Filby, P. William, Meyer, Mary K., Passenger and immigration lists index : a guide to published arrival records of about 500,000 passengers who came to the United States and Canada in the seventeenth, eighteenth, and nineteenth centuries. 1982-1985 Cumulated Supplements in Four Volumes Detroit, Mich. : Gale Research Co., 1985, Print (ISBN 0-8103-1795-8)

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Contemporary Notables of the name Ping (post 1700)


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Contemporary Notables of the name Ping (post 1700)



  • Jennifer Ping, American Republican politician, Delegate to Republican National Convention from Indiana, 2008
  • Mrs. Charles Ping, American Democrat politician, Alternate Delegate to Democratic National Convention from Michigan, 1964

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Ping Family Crest Products


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Ping Family Crest Products




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See Also


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See Also




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Citations


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Citations



  1. ^ Filby, P. William, Meyer, Mary K., Passenger and immigration lists index : a guide to published arrival records of about 500,000 passengers who came to the United States and Canada in the seventeenth, eighteenth, and nineteenth centuries. 1982-1985 Cumulated Supplements in Four Volumes Detroit, Mich. : Gale Research Co., 1985, Print (ISBN 0-8103-1795-8)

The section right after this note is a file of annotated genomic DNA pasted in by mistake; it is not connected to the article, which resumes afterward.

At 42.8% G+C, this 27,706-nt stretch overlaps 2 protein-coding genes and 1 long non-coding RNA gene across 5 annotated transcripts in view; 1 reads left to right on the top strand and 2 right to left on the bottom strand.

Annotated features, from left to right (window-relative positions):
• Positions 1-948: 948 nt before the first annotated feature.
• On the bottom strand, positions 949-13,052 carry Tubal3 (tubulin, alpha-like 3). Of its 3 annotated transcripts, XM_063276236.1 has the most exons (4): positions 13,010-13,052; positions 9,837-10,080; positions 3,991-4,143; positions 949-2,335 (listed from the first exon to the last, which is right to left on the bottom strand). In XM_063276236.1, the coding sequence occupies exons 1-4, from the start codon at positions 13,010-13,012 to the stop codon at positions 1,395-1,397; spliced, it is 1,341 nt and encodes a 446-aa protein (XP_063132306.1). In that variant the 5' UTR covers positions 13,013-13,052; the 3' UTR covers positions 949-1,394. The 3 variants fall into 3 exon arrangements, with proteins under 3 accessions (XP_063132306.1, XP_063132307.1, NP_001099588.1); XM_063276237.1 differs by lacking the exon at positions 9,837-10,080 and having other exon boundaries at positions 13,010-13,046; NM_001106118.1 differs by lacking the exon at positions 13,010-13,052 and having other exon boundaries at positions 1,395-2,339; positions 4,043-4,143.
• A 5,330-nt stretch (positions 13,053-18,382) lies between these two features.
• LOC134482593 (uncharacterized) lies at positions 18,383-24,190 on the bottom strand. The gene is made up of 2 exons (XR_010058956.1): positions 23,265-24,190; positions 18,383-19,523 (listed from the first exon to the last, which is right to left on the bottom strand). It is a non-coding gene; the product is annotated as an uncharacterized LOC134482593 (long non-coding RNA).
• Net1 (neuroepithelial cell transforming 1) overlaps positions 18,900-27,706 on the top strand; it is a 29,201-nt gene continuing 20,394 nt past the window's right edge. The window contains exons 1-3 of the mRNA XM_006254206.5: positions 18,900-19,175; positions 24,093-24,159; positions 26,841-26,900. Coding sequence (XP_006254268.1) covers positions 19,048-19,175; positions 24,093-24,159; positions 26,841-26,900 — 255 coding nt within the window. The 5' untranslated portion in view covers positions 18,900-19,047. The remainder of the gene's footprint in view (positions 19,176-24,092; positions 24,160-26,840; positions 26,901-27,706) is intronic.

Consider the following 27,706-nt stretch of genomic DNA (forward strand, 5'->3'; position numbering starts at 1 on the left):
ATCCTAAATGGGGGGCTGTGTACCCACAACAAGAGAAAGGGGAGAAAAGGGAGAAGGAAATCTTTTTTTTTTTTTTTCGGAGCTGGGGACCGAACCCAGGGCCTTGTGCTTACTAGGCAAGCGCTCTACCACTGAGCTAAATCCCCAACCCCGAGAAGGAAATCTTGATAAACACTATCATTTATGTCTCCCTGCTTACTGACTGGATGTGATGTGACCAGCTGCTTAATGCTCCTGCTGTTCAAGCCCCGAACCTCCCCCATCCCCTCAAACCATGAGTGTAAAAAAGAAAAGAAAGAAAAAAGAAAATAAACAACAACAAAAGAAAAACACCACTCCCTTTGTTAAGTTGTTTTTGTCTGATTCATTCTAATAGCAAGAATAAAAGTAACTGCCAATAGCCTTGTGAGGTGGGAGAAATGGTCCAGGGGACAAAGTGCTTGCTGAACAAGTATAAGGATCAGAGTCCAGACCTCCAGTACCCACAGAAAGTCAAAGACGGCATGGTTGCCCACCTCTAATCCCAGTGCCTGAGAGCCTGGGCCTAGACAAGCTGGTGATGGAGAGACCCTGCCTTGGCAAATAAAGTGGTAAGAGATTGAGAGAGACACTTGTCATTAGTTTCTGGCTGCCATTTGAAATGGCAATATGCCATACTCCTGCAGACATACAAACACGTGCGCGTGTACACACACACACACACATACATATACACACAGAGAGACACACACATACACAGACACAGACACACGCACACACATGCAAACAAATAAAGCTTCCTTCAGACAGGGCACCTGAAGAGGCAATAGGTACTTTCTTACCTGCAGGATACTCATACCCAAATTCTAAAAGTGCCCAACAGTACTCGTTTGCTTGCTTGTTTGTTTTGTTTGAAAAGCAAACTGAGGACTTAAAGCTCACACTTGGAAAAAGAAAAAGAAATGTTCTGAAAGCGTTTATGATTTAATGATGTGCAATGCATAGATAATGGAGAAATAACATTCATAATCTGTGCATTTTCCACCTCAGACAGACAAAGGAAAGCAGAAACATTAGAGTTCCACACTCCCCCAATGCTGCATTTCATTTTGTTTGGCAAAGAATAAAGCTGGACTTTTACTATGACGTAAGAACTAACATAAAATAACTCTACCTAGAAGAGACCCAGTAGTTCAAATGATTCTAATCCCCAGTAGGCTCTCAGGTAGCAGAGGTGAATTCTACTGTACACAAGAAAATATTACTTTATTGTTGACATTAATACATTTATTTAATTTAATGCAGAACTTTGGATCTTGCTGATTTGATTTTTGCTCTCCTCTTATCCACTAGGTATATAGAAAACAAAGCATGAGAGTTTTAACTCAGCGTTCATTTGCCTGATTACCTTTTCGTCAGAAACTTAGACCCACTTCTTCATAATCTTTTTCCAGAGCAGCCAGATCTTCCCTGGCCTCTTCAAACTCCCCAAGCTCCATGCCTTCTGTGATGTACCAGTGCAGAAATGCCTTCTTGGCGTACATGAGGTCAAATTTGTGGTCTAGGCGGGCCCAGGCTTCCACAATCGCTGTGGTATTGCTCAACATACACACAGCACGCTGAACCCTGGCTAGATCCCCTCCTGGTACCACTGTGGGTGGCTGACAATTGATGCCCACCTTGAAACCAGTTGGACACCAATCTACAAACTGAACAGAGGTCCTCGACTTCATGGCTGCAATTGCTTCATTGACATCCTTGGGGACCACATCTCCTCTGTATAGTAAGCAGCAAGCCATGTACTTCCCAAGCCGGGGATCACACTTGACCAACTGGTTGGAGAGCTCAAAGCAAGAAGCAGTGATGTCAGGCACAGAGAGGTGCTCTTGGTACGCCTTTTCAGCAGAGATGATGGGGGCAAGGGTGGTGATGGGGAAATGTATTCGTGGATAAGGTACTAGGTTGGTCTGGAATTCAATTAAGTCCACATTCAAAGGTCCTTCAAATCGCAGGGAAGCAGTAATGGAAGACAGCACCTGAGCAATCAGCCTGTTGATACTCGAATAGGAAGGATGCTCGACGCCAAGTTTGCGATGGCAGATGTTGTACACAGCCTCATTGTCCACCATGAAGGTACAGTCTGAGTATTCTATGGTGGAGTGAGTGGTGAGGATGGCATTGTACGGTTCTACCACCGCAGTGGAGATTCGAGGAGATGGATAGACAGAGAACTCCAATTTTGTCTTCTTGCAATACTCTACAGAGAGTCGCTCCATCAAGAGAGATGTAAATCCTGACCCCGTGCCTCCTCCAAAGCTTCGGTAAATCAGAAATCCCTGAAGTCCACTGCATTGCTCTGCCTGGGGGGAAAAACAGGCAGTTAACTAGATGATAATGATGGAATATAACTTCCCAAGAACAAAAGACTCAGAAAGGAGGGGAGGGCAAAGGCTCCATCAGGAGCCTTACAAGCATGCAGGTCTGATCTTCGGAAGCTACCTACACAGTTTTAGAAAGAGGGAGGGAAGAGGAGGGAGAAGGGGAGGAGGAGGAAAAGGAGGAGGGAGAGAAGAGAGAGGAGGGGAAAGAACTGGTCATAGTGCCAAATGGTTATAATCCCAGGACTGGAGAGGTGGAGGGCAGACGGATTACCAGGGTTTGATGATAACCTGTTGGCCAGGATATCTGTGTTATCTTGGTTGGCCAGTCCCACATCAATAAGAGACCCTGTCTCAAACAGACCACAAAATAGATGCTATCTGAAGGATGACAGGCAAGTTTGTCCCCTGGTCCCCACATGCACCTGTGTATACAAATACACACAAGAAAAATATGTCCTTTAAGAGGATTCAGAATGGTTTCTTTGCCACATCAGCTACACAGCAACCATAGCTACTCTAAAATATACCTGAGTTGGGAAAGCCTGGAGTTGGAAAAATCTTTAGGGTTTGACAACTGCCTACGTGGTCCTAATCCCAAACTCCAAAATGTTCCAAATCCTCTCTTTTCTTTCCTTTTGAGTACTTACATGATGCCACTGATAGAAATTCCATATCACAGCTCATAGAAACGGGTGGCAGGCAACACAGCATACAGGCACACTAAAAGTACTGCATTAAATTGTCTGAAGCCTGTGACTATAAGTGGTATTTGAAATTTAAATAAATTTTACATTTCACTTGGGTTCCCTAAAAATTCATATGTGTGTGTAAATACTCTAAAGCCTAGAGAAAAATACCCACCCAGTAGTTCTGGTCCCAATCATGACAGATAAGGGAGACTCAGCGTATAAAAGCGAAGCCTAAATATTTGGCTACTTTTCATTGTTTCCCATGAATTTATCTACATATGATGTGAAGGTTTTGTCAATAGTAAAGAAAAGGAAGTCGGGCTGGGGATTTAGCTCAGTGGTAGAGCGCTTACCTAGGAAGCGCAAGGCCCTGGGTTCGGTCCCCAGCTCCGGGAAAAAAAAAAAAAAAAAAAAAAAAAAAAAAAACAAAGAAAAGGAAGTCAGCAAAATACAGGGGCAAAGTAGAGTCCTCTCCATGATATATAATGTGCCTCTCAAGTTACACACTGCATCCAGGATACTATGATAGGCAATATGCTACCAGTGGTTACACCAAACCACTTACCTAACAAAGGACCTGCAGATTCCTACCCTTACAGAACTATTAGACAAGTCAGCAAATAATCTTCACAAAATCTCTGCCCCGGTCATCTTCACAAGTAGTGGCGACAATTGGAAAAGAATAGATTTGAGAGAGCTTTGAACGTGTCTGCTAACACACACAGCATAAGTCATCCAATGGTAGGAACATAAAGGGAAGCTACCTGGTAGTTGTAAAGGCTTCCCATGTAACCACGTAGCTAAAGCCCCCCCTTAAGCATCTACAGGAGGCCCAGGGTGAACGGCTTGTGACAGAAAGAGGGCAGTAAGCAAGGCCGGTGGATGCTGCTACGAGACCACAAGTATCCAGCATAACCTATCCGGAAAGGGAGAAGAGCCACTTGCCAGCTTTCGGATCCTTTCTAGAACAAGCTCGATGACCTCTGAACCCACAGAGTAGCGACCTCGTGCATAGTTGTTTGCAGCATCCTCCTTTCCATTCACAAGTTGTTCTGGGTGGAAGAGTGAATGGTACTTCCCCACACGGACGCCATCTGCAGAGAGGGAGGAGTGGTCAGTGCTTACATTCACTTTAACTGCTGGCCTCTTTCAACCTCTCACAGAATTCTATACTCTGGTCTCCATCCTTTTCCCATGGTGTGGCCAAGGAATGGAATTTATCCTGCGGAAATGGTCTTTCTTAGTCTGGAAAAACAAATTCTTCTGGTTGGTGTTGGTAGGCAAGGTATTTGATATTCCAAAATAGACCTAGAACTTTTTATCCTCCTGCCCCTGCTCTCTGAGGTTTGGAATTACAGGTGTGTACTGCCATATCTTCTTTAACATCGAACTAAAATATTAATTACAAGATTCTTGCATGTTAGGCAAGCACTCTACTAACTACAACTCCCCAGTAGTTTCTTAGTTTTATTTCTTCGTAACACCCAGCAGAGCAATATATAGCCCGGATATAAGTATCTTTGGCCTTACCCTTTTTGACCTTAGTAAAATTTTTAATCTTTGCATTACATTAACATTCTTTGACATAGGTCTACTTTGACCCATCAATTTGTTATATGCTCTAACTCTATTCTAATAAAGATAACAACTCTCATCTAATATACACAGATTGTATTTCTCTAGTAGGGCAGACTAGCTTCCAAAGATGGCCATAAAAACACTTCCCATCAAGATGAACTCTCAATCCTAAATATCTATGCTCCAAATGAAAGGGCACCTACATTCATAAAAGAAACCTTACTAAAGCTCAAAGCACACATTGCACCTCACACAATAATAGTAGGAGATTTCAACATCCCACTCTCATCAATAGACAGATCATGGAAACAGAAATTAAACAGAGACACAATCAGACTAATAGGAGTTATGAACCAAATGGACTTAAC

Other References

  1. Martine, Roddy, Roderick Martine and Don Pottinger. Scottish Clan and Family Names Their Arms, Origins and Tartans. Edinburgh: Mainstream, 1992. Print.
  2. Innes, Thomas and Learney. Scots Heraldry A Practical Handbook on the Historical Principles and Mordern Application of the Art and Science. London: Oliver and Boyd, 1934. Print.
  3. Holt, J.C. Ed. Domesday Studies. Woodbridge: Boydell, 1987. Print. (ISBN 0-85115-477-8).
  4. Leyburn, James Graham. The Scotch-Irish A Social History. Chapel Hill: UNC Press, 1962. Print. (ISBN 0807842591).
  5. Moncrieffe, Sir Ian of That Ilk and David Hicks. The Highland Clans The Dynastic Origins, Cheifs and Background of the Clans. New York: C.N. Potter, 1968. Print.
  6. Fairbairn,. Fairbain's book of Crests of the Families of Great Britain and Ireland, 4th Edition 2 volumes in one. Baltimore: Heraldic Book Company, 1968. Print.
  7. Prebble, John. The Highland Clearances. London: Secker & Warburg, 1963. Print.
  8. Weis, Frederick Lewis, Walter Lee Sheppard and David Faris. Ancestral Roots of Sixty Colonists Who Came to New England Between 1623 and 1650 7th Edition. Baltimore: Genealogical Publishing, 1992. Print. (ISBN 0806313676).
  9. Moncrieffe, Sir Ian of That Ilk and Don Pottinger. Clan Map Scotland of Old. Edinburgh: Bartholomew and Son, 1983. Print.
  10. Bradford, William. History of Plymouth Plantation 1620-1647 Edited by Samuel Eliot Morrison 2 Volumes. New York: Russell and Russell, 1968. Print.
  11. ...

The Ping Family Crest was acquired from the Houseofnames.com archives. The Ping Family Crest was drawn according to heraldic standards based on published blazons. We generally include the oldest published family crest once associated with each surname.

This page was last modified on 6 December 2015 at 13:02.